A senior U.S. diplomat says Israel told the United States this week it will not demolish any more Palestinian housing in the Gaza strip. Israeli operations there have drawn expressions of concern from the Bush administration, which refrained from vetoing a U.N. Security Council resolution condemning Israel on Wednesday.
The Bush administration has been unusually blunt in its criticism of Israeli tactics in Gaza, and a senior diplomat here says the United States has been told that Israel will refrain from further house-demolitions in the area, or seek to widen a buffer zone along the Egyptian border.
The assurance was said to have been conveyed to Secretary of State Colin Powell in a meeting with Israeli Deputy Prime Minister Ehud Olmert late Tuesday. The pledge was not announced at the time by either side.
Israeli forces have bulldozed scores of multi-family homes along the border in Rafah since last week in what it says is an effort to smash tunnels used by Palestinian militants to smuggle weapons from Egypt. There had been reports that it planned to demolish hundreds more to create a wider open strip along the border.
The senior U.S. diplomat, who spoke to reporters on condition of anonymity, said it could not be determined yet if the commitment made by Mr. Olmert was being kept.
Violent clashes in Rafah between Israeli troops and Palestinian militants continued Thursday with at least seven Palestinians reported killed. At a news briefing, State Department spokesman Richard Boucher again called on the parties to exercise maximum restraint.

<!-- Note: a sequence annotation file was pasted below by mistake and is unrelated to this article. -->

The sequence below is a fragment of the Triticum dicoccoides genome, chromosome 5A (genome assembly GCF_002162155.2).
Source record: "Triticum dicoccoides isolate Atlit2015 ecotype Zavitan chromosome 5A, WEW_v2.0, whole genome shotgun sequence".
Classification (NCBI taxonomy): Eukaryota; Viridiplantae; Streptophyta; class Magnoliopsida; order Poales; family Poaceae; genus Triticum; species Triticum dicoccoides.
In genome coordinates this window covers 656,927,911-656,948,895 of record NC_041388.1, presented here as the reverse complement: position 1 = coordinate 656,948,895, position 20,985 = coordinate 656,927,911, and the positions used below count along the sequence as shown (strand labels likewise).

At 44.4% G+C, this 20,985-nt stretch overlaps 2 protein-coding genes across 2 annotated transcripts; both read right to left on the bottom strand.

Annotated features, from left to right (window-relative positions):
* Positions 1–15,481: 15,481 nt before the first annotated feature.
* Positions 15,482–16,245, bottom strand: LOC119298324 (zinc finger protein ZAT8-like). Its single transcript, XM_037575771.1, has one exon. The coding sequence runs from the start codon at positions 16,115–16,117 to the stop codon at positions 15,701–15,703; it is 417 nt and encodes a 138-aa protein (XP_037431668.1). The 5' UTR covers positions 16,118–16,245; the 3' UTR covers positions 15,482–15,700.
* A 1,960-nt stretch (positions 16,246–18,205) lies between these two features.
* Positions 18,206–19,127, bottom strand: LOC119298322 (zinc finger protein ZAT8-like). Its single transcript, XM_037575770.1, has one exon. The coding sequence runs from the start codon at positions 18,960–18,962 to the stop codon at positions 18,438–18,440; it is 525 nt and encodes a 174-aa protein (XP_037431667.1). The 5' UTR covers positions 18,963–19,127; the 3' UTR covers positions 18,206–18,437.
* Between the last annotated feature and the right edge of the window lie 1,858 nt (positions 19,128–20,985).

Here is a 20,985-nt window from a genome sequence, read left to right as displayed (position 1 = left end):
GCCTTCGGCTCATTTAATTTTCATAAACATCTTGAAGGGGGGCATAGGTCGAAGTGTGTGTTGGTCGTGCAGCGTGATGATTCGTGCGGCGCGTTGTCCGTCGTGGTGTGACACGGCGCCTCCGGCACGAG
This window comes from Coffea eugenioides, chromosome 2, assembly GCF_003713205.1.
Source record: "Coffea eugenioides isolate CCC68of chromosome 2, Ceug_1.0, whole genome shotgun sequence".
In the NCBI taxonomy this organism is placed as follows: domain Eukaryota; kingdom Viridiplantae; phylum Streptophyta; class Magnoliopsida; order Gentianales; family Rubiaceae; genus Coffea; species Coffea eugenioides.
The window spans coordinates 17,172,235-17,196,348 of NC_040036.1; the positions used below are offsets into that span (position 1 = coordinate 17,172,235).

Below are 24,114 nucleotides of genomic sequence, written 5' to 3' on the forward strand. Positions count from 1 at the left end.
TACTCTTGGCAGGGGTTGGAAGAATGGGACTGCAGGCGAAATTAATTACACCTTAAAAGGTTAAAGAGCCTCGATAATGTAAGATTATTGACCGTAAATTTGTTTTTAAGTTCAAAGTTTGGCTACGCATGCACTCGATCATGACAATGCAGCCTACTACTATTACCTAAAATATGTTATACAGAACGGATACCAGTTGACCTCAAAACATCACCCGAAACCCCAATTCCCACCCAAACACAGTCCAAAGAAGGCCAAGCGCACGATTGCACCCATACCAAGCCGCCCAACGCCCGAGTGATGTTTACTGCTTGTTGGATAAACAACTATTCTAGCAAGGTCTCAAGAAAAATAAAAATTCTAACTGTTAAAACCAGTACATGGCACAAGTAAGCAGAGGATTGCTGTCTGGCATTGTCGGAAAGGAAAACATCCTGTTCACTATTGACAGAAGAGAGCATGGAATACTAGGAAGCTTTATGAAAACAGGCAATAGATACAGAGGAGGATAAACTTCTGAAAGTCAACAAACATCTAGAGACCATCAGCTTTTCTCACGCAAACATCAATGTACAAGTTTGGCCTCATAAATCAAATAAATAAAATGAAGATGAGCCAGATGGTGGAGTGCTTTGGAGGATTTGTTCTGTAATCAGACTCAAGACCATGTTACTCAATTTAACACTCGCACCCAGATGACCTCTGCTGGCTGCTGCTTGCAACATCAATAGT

He also said the fighting illustrates the need to get moving on Israeli Prime Minister Ariel Sharon's plan for "disengagement" from the Palestinians, which would include a full withdrawal from Gaza:
"In terms of disengagement from Gaza, we think it is a good idea. We think the very unfortunate events, the involvement of both sides in the unfortunate deaths and humanitarian problems created by the operation demonstrate, in a sad way, that it would be better to remove this kind of friction and would be better to remove these points of conflict, and to have Israeli disengagement the way the Israelis have talked about it, and to have the Palestinians take responsibility in that area," he said.
Mr. Boucher said Secretary of State Powell spoke to Palestinian Foreign Minister Nabil Shaath in a continuing diplomatic effort to defuse the Gaza situation. He also said U.S. diplomats were in contact with officials in Egypt about cross-border weapons smuggling.
Despite the pledge from Israel to curb house-demolitions, the United States stepped aside Wednesday and allowed the U.N. Security Council to condemn Israeli tactics in Gaza by a 14-0 vote.
Mr. Boucher said the United States abstained because the Algerian-sponsored resolution, despite some amendments, did not in his words "sufficiently address the context" of the latest events.
The United States has used the same reasoning in recent years to veto Middle East draft resolutions condemning Israel.